Mind your Latitude: 40º North

We’ve looked at wine through the lens of grapes, places, soils, barrels, bottles, and stems…and for the next few weeks we’re taking a look at latitude. Today, we present: 40 degrees North!

Bairrada DOC: The Bairrada DOC is located in north/central Portugal, just inland from the Atlantic coast. The area grows a range of grapes and produces red, white, rosé, and sparkling wine. White wines are typically based on the Fernão Pires (Maria Gomes) grape, but may be produced from several other varieties as well, including Arinto (Pedernã), Chardonnay, Pinot Blanc, Rabo de Ovelha, and Verdelho.  Reds are produced using a minimum of 50% Baga. The Baga grape variety is well-known for its powerful tannin, great structure, dark color, and complex cherry-berry-plum-tobacco-coffee flavors. Some of Portugal’s best Baga-based red wines are produced in the Bairrada DOC.

Chengde, Hebei: Hebei is a province in eastern China, located on the Bohai Sea coast and surrounding the municipalities of Beijing and Tianjin. Hebei, whose name translates to “north of the river” is located north of the Yellow River. It is estimated that Hebei, together with its neighbor Tianjin, has over 50 wineries and over half of China’s total wine production. In the area’s vineyards, Cabernet Sauvignon is the leading grape variety, followed by Chardonnay, Merlot, and Marselan. The China Great Wall Wine Company (the country’s largest producer, in terms of volume) and the Sino-French Demonstration Vineyard (Domaine Franco Chinois) are both located here.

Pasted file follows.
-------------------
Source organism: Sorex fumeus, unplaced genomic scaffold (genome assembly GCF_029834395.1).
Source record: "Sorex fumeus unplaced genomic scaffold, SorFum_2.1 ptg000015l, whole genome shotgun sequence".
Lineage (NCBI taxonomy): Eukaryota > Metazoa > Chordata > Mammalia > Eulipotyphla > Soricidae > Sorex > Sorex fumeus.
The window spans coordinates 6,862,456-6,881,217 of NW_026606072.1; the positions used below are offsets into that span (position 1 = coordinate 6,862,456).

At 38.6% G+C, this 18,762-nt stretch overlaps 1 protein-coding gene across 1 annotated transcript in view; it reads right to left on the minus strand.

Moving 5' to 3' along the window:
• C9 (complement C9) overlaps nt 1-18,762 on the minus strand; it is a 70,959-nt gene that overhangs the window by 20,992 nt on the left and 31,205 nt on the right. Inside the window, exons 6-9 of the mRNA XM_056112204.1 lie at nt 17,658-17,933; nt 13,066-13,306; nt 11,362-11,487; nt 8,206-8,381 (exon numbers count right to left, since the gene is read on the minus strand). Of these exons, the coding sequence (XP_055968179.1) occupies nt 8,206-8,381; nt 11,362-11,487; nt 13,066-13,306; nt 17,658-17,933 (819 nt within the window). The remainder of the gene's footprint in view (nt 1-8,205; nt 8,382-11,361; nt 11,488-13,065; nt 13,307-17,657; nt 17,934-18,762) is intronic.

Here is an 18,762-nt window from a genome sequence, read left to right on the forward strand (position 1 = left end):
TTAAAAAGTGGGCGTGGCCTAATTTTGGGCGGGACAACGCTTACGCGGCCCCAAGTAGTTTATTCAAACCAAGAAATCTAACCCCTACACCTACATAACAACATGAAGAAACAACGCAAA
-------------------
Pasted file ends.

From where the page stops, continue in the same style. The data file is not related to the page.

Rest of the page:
Humboldt County, CA: Humboldt County—best known for Redwood National Park and the tallest trees on earth—occupies part of the northernmost reaches of California.  Viticulture is sparse—there are perhaps 60 acres currently planted to vine in all of Humboldt County—and yet a range of cool-climate grapes are grown here, including Pinot Noir, Chardonnay, Syrah, and Merlot.  The tiny Willow Creek AVA, one of the few to be found in the area, lies in the valley of the Trinity River surrounded by the rugged Klamath Mountains. The influence of the river makes the AVA slightly warmer than the surrounding areas. PS: The Willow Creek AVA of Humboldt County should not be confused with the Paso Robles Willow Creek District AVA (located 500 miles to the south).

Madrid: The Community of Madrid—located somewhat in the center of the country—is one of the autonomous communities of Spain. The city of Madrid—the capital city of Spain, full of world class art museums (the Prado, the Thyssen-Bornemisza, the Reina Sofía), historic squares (Plaza Mayor) and amazing parks (El Retiro)—lies within its borders. However, in the context of wine, we’re going to focus on the autonomía of Madrid and its very own DO wine region:  Vinos de Madrid DO.  Red, white, rosé, and sparkling wines are produced in the Vinos de Madrid DO, using a range of grapes including Viura, Torrontés, Parellada, Tinto Fino (Tempranillo), Garnacha Tinta, Merlot, Cabernet Sauvignon, and Syrah. The Vinos de Madrid DO is also approved for “sobremadre” wines produced via an extended maceration (up to 180 days) on the madre—that is, the grape skins and stalks. During this time period, the madre slowly sinks to the bottom of the vessel and lends a gentle clarification to the wine. Both red and white (orange) wines are produced via this process.

Marmara, Turkey: Turkey’s Marmara wine region (also known as the Thracian region) is situated in the north of the country, bordering the Marmara Sea (as well as the Black Sea and the Aegean).  The region can be quite humid, to say the least: it averages 73% humidity. The region typically has mild winters and warm summers, showing characteristics of both maritime and Mediterranean climates. A range of grapes are grown in the area, including international varieties such as Cabernet Sauvignon, Cabernet Franc, Chardonnay, Sauvignon Blanc, and Viognier. Native Turkish grapes such as Adakarası, Kalecik Karası, and Papazkarası are also planted. The region produces about 13.6% of the country’s wine.